There are a lot of people who got bent out of shape about pastors who talk like this:
(O)fficial church pronouncements that condone the very sins that keep people out of the kingdom of God, are evil. They dishonor God, contradict Scripture, and implicitly promote damnation where salvation is freely offered.
And then there are pastors who talk like this:
Q: I’m struck by the fact that I don’t hear a lot of explicitly religious language, or mentions of Jesus, from you.
A: I think we have enough religious people who are going around trying to convert people. My guard is up when somebody is trying to convert me to their thing. Are you talking to me because you actually are interested in this subject, because you care about me as a human, or am I one more possible conversion that will make you feel good about your religiosity? I don’t have any embarrassment about my religion, and it’s not that I’m too cool, but I would hope that the Jesus message would come through, hopefully through a full humanity. If you have something to say, whether you’re religious or not, if it is truly Christian and Jesus-centered, then it will help and be interesting and compelling to people, regardless of their world view. But I’m not just interested in talking to Christians. I’m interested in what does it mean to be fully human.
I don’t want my ears tickled when life or death is at stake. I’ll take the former over the latter.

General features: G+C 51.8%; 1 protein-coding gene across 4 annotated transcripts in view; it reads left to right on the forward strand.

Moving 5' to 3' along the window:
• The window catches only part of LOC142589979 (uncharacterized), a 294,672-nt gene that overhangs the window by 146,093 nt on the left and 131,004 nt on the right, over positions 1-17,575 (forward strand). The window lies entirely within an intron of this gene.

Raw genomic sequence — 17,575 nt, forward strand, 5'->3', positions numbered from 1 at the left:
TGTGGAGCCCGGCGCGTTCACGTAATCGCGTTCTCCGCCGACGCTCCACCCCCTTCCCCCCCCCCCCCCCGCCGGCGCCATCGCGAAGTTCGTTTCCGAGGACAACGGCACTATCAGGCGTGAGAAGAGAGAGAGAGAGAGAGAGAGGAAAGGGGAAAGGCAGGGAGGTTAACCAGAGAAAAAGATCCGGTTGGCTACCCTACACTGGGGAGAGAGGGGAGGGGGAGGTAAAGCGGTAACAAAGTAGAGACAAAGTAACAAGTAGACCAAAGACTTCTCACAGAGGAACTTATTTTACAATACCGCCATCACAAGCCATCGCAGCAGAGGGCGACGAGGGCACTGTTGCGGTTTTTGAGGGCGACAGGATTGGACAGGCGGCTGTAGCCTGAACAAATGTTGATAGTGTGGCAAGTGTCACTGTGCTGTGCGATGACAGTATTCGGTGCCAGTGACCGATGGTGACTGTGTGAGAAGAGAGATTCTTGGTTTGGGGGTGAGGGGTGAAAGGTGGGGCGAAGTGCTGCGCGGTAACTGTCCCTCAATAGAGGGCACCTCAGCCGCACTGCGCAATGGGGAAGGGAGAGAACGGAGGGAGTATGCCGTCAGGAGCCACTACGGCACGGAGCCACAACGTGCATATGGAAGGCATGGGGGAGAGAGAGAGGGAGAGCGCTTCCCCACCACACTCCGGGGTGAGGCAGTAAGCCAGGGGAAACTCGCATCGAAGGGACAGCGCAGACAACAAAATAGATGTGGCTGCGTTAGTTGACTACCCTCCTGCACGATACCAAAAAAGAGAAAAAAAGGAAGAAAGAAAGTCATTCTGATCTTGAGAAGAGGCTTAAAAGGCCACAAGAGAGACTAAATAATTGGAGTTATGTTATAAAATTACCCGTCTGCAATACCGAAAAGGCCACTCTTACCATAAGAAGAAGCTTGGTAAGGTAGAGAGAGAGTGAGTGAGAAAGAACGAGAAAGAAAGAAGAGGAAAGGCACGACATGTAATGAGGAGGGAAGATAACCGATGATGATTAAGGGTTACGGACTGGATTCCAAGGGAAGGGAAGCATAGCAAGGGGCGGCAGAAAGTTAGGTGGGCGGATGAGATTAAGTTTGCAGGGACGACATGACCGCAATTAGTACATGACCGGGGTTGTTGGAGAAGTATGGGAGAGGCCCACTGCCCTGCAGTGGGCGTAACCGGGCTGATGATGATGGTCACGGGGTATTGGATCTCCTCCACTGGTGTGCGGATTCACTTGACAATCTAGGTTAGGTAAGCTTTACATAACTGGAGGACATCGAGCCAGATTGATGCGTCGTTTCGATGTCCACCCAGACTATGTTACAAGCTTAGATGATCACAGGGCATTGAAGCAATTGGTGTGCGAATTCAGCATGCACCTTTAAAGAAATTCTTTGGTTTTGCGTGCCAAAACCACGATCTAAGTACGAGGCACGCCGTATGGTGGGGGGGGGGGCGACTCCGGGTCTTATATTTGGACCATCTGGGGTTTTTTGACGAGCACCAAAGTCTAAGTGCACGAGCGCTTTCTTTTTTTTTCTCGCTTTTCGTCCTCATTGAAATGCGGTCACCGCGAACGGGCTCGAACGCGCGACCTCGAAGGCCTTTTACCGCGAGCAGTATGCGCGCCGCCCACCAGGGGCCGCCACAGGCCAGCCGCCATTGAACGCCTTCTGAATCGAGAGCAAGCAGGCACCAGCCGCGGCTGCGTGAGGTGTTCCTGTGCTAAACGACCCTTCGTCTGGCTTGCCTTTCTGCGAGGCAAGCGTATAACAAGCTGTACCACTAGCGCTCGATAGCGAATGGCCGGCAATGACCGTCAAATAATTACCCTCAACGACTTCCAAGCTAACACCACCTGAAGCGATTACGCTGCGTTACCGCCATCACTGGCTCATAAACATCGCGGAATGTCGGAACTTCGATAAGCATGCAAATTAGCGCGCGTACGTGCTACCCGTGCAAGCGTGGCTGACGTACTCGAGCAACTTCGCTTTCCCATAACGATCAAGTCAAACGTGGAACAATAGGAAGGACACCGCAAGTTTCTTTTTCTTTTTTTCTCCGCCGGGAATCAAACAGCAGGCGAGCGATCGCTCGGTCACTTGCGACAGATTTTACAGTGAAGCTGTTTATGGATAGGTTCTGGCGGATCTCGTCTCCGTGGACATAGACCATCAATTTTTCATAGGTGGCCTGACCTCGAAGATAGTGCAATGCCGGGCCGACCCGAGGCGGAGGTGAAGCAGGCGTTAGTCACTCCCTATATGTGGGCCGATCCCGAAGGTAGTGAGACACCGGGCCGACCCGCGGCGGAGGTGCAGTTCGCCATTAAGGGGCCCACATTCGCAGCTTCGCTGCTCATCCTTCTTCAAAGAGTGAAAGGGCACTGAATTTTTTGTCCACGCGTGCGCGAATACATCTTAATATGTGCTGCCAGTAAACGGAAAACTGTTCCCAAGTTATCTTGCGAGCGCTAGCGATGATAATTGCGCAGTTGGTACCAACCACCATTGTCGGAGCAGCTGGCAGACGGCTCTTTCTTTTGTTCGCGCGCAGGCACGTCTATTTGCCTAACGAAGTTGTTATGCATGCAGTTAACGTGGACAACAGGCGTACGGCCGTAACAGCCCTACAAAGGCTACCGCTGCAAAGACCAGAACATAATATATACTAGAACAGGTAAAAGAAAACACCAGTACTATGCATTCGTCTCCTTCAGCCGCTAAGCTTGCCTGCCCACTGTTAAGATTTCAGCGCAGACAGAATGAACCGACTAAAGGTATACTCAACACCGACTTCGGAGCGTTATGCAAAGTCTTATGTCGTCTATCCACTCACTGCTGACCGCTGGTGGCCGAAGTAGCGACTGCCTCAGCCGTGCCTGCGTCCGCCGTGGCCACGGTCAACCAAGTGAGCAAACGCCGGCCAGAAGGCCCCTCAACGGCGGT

There is pain all around us, and it is our nature to avoid that pain as much as possible. But, in this season of colds and flus (and flu shots), we know that there is some pain that is unavoidable and, sometimes, necessary. Regarding pain in relationships, we often see that the some of the deepest pain can come from someone or something you love. So that begs the question as to whether it is safer to not love in the first place because your heart can just be broken.
C.S. Lewis provides a wise answer and a strong rebuke in The Four Loves:
Of all arguments against love none makes so strong an appeal to my nature as “Careful! This might lead you to suffering.”
To my nature, my temperament, yes. Not to my conscience. When I respond to that appeal I seem to myself to be a thousand miles away from Christ. If I am sure of anything I am sure that His teaching was never meant to confirm my congenital preference for safe investments and limited liabilities.…
There is no safe investment. To love at all is to be vulnerable. Love anything, and your heart will certainly be wrung and possibly be broken. If you want to make sure of keeping it intact, you must give your heart to no one, not even to an animal. Wrap it carefully round with hobbies and little luxuries; avoid all entanglements; lock it up safe in the casket or coffin of your selfishness. But in that casket—safe, dark, motionless, airless—it will change. It will not be broken; it will become unbreakable, impenetrable, irredeemable. The alternative to tragedy, or at least to the risk of tragedy, is damnation. The only place outside Heaven where you can be perfectly safe from all the dangers and perturbations of love is Hell.
HT: Tyler Kenney
The Centers for Disease and Control (CDC) has set up a Web site that tracks the flu season and how hard it is hitting various parts of the country as seen in the image above. Along with that, the CDC also has a page that answers different questions you may have about flu season and how to deal with it.